Our second group includes marine citizen scientist volunteers from Israel, Russia, US, Switzerland, Germany and even Australia. With Lisa and me included, we have an all women international expedition team of 10. We like to think that Sisenando, our captain and only man on board, is in good company! The first two days of training was full-on and intense as usual, explaining the work and different roles of our Azores volunteers on board, giving insight into the different research we contribute to and learning about the diversity of cetacean, sea turtle and sea bird species that can be observed here.
On Saturday afternoon the team was ready to try out their newly-gained skills and test their sea legs. Our captain decided to sail to the north of Faial. While Karina pointed out the many seabirds, we realised there were more and more as we progressed on our journey. Ahead of our catamaran ‘the Physeter’ we spotted at least a thousand Corey Shearwaters and as we got closer, many common dolphins also appeared. We clearly had arrived just at the end of a feeding frenzy, where both dolphins and shearwaters had been feasting on mackerel or other small fish. The abundance of both species was very impressive. A lucky start for this second group.
In the meantime, amidst all the commotion, the ‘vigia’ shouted ‘baleia de bossa’ over the radio and shortly after we saw the blow, dorsal fin and fluke of a humpback whale not far from the boat. The dolphins and sea birds that were the main attraction just minutes ago, immediately became a side show and we managed to follow the humpback whale for a while. This is the main season when migrating humpback whales can be seen around the Azores and maybe it was one of the ones we heard singing during group 1.
On Sunday, the day started with heavy downpours and strong winds, so the conditions were not looking great to head out. Yet our whale and dolphin volunteers were up to braving the weather elements, so we decided to give it a try and headed to the south of Faial. Our brave marine volunteers got soaked several times with either sea spray from the waves below or from heavy rain from above and discovered which ‘waterproof’ gear actually lived up to the definition and which did not. Luckily, the Physeter has fisherman suits on board, which do the job.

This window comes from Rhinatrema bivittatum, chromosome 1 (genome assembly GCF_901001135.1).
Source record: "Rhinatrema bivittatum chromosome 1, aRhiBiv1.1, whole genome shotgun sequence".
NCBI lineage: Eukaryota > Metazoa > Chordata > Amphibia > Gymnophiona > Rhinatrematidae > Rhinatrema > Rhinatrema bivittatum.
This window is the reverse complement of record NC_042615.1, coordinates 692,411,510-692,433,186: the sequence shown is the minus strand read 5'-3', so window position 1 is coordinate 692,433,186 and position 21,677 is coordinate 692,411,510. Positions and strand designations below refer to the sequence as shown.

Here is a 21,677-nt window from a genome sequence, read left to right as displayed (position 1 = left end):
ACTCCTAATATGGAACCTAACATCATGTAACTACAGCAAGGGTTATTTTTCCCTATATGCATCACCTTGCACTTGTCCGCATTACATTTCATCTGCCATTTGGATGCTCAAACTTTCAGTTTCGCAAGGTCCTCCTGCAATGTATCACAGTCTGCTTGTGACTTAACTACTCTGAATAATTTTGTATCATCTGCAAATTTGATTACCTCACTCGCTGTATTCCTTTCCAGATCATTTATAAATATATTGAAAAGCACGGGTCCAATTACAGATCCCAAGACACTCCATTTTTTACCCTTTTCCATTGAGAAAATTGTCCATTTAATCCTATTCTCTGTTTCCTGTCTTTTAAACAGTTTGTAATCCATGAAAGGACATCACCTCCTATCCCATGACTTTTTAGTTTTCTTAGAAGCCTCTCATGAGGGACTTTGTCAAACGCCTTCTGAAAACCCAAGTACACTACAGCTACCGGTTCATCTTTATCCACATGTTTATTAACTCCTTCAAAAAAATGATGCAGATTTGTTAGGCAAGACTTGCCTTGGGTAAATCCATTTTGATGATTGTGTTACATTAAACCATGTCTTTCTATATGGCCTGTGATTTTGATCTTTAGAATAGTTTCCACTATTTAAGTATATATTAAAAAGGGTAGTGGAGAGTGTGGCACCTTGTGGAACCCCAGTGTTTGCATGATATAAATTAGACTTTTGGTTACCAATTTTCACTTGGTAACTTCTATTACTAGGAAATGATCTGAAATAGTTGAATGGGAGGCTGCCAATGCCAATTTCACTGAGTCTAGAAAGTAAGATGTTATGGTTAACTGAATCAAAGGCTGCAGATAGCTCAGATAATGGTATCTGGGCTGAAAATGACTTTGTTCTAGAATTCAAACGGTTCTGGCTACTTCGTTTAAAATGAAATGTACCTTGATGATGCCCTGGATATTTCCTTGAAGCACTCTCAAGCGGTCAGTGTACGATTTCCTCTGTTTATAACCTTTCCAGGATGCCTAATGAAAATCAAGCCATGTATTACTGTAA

When on a cetacean expedition, there is a certain hierarchy regarding the data we want to collect: the larger whales (blue whale, sperm whale and other baleen whales) get first priority, after that the dolphin species for which we do photo-ID and in the last position we get the non photo-ID dolphins and sea turtles. Nevertheless, it is fair to say that there are smiles all around when the “low priority” common dolphins make an appearance. They have been our daily companions since day 1 and this was no different today. With higher waves and strong winds, it is quite a show to see them surfing the waves and coming up bowriding. One made a backflip and the photo revealed it was a male.
As we made our way to the south of Pico, the hydrophone picked up vocalisations of sperm whales and arriving on the scene we were treated to three, one with a large white patch on the side. For some of our whale volunteers it was their first sperm whale ever, so a special moment. I am not totally sure how Lisa managed to get the flukes photographed in these high waves without falling over, but clearly 20 years of experience counts! So two more flukes were recorded for cetacean science and conservation and appear to be new individuals.
Irina was our photographer on duty and she earned 10/10 for effort, but will be doing a bit more practicing in calmer seas before she sets off on a National Geographic photographer career. Deb managed to keep flying buckets on the lower deck under control to take the water temperature. The POPA ladies, Sue and Lucy, struggled to keep the data sheets dry, but collected all the required data and made sure we can deliver a dry clean and readable copy to the Ministry of Fisheries. So all in all, a memorable first two days for a diligent team keeping up high scientific standards in extreme weather conditions. Well done all!